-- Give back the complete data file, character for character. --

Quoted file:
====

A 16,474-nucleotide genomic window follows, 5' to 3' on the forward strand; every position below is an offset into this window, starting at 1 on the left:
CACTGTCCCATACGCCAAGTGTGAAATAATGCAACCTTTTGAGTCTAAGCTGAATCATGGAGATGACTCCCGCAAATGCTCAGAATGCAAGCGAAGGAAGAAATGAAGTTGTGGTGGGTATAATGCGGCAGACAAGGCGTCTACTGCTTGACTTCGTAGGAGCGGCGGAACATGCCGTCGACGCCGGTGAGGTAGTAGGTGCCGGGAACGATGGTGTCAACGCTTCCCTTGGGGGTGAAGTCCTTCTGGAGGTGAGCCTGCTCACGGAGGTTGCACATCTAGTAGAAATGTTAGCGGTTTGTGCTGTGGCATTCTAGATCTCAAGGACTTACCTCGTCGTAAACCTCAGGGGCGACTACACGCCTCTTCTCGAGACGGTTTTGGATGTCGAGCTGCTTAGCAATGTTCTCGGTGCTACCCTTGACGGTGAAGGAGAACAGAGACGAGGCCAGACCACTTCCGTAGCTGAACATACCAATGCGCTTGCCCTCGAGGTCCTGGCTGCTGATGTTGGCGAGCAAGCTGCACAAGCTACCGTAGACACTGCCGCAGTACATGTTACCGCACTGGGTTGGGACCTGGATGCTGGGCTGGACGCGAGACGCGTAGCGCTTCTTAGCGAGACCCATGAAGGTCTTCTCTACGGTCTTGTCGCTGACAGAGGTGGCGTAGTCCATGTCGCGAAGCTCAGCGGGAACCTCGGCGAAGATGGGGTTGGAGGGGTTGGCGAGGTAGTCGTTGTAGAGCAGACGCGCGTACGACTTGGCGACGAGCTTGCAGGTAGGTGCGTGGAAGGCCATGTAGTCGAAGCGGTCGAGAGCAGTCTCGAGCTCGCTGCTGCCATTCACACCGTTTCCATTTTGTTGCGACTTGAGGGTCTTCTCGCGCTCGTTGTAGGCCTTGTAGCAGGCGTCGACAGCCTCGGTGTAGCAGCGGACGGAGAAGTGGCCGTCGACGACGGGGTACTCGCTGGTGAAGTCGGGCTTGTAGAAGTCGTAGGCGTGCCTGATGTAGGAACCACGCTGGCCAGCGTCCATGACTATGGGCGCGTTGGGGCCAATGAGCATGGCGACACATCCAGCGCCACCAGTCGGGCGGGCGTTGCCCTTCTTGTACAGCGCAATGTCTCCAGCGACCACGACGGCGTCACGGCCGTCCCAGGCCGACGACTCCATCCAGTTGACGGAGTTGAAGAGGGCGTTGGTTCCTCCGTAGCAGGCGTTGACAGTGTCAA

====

A 16,474-nucleotide genomic window follows, 5' to 3' on the forward strand; every position below is an offset into this window, starting at 1 on the left:
CACTGTCCCATACGCCAAGTGTGAAATAATGCAACCTTTTGAGTCTAAGCTGAATCATGGAGATGACTCCCGCAAATGCTCAGAATGCAAGCGAAGGAAGAAATGAAGTTGTGGTGGGTATAATGCGGCAGACAAGGCGTCTACTGCTTGACTTCGTAGGAGCGGCGGAACATGCCGTCGACGCCGGTGAGGTAGTAGGTGCCGGGAACGATGGTGTCAACGCTTCCCTTGGGGGTGAAGTCCTTCTGGAGGTGAGCCTGCTCACGGAGGTTGCACATCTAGTAGAAATGTTAGCGGTTTGTGCTGTGGCATTCTAGATCTCAAGGACTTACCTCGTCGTAAACCTCAGGGGCGACTACACGCCTCTTCTCGAGACGGTTTTGGATGTCGAGCTGCTTAGCAATGTTCTCGGTGCTACCCTTGACGGTGAAGGAGAACAGAGACGAGGCCAGACCACTTCCGTAGCTGAACATACCAATGCGCTTGCCCTCGAGGTCCTGGCTGCTGATGTTGGCGAGCAAGCTGCACAAGCTACCGTAGACACTGCCGCAGTACATGTTACCGCACTGGGTTGGGACCTGGATGCTGGGCTGGACGCGAGACGCGTAGCGCTTCTTAGCGAGACCCATGAAGGTCTTCTCTACGGTCTTGTCGCTGACAGAGGTGGCGTAGTCCATGTCGCGAAGCTCAGCGGGAACCTCGGCGAAGATGGGGTTGGAGGGGTTGGCGAGGTAGTCGTTGTAGAGCAGACGCGCGTACGACTTGGCGACGAGCTTGCAGGTAGGTGCGTGGAAGGCCATGTAGTCGAAGCGGTCGAGAGCAGTCTCGAGCTCGCTGCTGCCATTCACACCGTTTCCATTTTGTTGCGACTTGAGGGTCTTCTCGCGCTCGTTGTAGGCCTTGTAGCAGGCGTCGACAGCCTCGGTGTAGCAGCGGACGGAGAAGTGGCCGTCGACGACGGGGTACTCGCTGGTGAAGTCGGGCTTGTAGAAGTCGTAGGCGTGCCTGATGTAGGAACCACGCTGGCCAGCGTCCATGACTATGGGCGCGTTGGGGCCAATGAGCATGGCGACACATCCAGCGCCACCAGTCGGGCGGGCGTTGCCCTTCTTGTACAGCGCAATGTCTCCAGCGACCACGACGGCGTCACGGCCGTCCCAGGCCGACGACTCCATCCAGTTGACGGAGTTGAAGAGGGCGTTGGTTCCTCCGTAGCAGGCGTTGACAGTGTCAA